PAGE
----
X-Men #94, Count Nefaria

And here it is! At last, after years of reprints, a startling new era begins in the strip that would go on to become Marvel's best-seller, as the new team arrive in the monthly title.

I loved the New X-Men so much that, for once, I'm not going to demand my money back. Sometimes, even a Yorkshireman is willing to part company with his cash.

Not that I'll be making a habit of it.

Sunday, 9 August 2015

August 9th, 1975 - Marvel UK, 40 years ago this week.

It's August 1975! I'm on holiday - in Blackpool! Quatermass and Tarzan are on TV! Comics by a brand new publisher called Atlas are everywhere you look! Ray Stevens' cover of Misty is on the sound system in the big Woolworths by the Tower! Spaceships of Ezekiel by Josef F Blumrich is for sale in the smaller Woolworths not by the Tower, and proving that it is possible to write a boring book about ancient astronauts! In the window of Ripleys' Believe It Or Not, a giant tap floats in mid air, as an endless stream of water flows from it. Those are delights enough for any man. What can even Marvel UK possibly hope to add to them?

Here's where we find out.

Spider-Man Comics Weekly #130

Spider-Man's campaign against drug abuse continues.

Marvel UK, The Avengers #99

I know the Avengers' tale is the Adamantium Ultron story and the Conan tale is the one with the big dog in the tunnel but I wonder what the Shang-Chi story is?

Mighty World of Marvel #149, The Defenders

I do remember being very disappointed by the Psycho-Man tale but not by the Defenders or Daredevil stories.

And you can read my review of that Psycho-Man tale, right here.

And you can read my review of that Daredevil tale, right here.

You can't read my review of that Defenders tale, as I've not read that Defenders tale in decades. I shall therefore see if I can track down a copy of it.
Marvel UK, Planet of the Apes #42

I was going to be clever and mention that I have a voice in my head telling me this is the issue where Captain Marvel makes his Marvel UK debut.

Then I noticed that it mentions him on the cover, so my feat of memory's proven somewhat redundant.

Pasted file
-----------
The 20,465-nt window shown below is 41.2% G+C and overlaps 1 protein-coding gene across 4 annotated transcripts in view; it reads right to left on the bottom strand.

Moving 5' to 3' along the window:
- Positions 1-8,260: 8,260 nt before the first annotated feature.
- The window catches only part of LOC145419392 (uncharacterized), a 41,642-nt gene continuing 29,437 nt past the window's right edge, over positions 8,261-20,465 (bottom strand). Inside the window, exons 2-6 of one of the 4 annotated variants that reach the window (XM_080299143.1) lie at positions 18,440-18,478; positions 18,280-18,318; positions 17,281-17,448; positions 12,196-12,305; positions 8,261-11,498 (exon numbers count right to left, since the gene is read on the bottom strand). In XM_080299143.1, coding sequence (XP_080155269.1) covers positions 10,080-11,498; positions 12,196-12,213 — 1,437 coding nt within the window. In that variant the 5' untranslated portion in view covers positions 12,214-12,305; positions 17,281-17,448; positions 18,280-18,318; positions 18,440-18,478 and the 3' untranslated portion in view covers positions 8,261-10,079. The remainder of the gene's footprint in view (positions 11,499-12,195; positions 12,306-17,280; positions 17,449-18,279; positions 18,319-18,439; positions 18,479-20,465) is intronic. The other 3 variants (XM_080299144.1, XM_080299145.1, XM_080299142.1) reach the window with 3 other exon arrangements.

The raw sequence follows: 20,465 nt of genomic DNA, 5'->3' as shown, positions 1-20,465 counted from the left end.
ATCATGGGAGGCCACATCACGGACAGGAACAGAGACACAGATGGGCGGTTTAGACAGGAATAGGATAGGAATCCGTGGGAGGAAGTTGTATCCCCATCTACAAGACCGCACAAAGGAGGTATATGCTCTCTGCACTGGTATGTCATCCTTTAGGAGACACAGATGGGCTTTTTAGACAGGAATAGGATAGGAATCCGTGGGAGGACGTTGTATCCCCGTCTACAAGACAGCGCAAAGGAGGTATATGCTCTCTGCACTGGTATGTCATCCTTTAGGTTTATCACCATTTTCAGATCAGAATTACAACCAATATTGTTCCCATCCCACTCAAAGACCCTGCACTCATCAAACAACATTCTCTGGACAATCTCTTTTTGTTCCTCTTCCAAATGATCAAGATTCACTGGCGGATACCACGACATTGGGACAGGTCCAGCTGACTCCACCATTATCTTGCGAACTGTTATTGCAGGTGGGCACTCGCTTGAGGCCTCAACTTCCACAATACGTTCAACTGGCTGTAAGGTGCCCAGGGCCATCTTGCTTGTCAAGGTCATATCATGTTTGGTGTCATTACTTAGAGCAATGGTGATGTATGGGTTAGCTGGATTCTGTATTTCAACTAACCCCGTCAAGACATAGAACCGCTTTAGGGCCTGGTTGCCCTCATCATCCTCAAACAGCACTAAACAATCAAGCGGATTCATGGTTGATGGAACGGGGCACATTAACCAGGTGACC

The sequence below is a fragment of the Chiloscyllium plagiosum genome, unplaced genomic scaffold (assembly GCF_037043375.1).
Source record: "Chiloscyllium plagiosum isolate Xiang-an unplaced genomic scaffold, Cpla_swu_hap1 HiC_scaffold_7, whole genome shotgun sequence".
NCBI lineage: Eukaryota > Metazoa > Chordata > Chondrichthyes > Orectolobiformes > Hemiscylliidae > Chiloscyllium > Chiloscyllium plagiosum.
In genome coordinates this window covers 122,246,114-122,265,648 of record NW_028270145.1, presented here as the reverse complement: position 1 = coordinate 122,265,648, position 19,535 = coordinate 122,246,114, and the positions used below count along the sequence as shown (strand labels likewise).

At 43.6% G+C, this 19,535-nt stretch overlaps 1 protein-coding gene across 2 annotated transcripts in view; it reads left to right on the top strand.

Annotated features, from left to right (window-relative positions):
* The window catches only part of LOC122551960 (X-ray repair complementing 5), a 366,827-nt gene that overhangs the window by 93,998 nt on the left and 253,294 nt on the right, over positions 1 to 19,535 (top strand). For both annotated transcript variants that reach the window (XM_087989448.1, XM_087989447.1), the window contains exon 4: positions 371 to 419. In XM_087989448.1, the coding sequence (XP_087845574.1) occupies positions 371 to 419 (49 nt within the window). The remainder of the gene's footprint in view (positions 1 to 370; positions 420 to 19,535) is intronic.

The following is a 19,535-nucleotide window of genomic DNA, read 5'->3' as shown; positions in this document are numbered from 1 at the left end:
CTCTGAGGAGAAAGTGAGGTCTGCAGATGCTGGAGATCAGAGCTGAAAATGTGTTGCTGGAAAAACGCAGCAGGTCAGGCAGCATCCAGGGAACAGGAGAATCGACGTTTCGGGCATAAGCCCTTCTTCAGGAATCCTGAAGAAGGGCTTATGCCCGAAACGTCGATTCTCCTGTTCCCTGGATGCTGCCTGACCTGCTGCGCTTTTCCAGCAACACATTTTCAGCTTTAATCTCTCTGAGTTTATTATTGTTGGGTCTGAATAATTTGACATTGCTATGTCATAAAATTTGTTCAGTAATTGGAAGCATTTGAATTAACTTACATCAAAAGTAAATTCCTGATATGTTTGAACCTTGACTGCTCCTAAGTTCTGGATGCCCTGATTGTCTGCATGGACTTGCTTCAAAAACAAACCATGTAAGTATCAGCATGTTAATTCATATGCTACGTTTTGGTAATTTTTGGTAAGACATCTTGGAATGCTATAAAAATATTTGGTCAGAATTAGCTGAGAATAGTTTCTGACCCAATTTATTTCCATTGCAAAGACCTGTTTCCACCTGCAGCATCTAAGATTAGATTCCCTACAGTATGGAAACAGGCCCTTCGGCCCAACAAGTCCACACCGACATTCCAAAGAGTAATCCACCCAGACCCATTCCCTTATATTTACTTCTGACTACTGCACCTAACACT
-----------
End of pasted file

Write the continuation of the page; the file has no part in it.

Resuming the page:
I will, however, add that I first read this issue on a bench somewhere near Lewis's department store. As a child, I thought Lewis's department stores were owned by Jerry Lewis. Reader, it turns out I was wrong.

Marvel UK, Dracula Lives #42

A brain in a fish tank is causing far more trouble for our fangy felon than you would ever have thought likely.

Marvel UK, The Super-Heroes #23

Doc Savage makes his UK debut.

Despite having seen the Ron Ely movie on more than one occasion and having read that story where Spider-Man, "teams up," with the good Doctor, I must confess my knowledge of the Man of Bronze is fairly limited. I don't even know if he was literally supposed to have been made of bronze.

Wednesday, 5 August 2015

Fifty years ago today - August 1965.

Hold on to your sink plungers, sci-fi fans, because in this month of 1965, Peter Cushing's Dr Who and the Daleks movie was released to a rapt nation. Has there ever been a more important event in the history of mankind?

No there hasn't.

Never before or since had Roy Castle, lava lamps and unfamiliar jazz music been used to such terrifying effect.

But what were our favourite Marvel heroes up to in the face of such competition?

There's only one way to find out.

Avengers #19, Swordsman

The Swordsman makes his flat-of-the-blade swinging debut.

Poor old Swordsie. If only he'd known how completely and totally wrong for him everything was going to go for him from this moment on.

Daredevil #9, Wally Wood

Matt Murdock decides to get eye surgery and gets more than he bargained for.

Fantastic Four #41

I'm trying to recall if this is the first time the Thing's turned against the FF since that early Dr Doom tale where he decided he was Blackbeard and wanted to devote his life to being a pirate.

Journey Into Mystery # 119, Thor vs the Destroyer

Thor's still having trouble with the Destroyer.

I think this might be the first ever time we got to see Odin in his jim-jams.

Amazing Spider-Man #27, the Green Goblin

I do think this tale deserves the award for having the worst title ever for a Spider-Man story.

Strange Tales #135, Nick Fury, Agent of SHIELD

After years of clinging on by a thread, the Human Torch and the Thing finally lose their slot in Strange Tales, as that dastardly Nick Fury grabs it for himself.

It has always seemed to me that SHIELD and Dr Strange were very ill-matched bedfellows to have in one comic.

Tales of Suspense #68, Iron Man and Captain America

I suspect Captain America may still be up against the Red Skull and his tank-disintegrating ray.

I suspect the Iron Man tale is the one where he comes up against a bunch of invading Moon men just as his ne'er-do-well cousin is trying to fake an invasion by Moon men. Oh the bitter irony.

Tales To Astonish #70, Hulk and Sub-Mariner

Clearly something was in the air at Marvel Towers this month. Just as the Torch and Thing are banished from Strange Tales, Hank Pym is dumped from Tales to Astonish and replaced by the Sub-Mariner.

Something that strikes me is that both this tale and the SHIELD tale from this month were reprinted in issue #1 of Marvel UK's Titans mag.

Coincidence?

Or all part of a strange plan beyond our comprehension?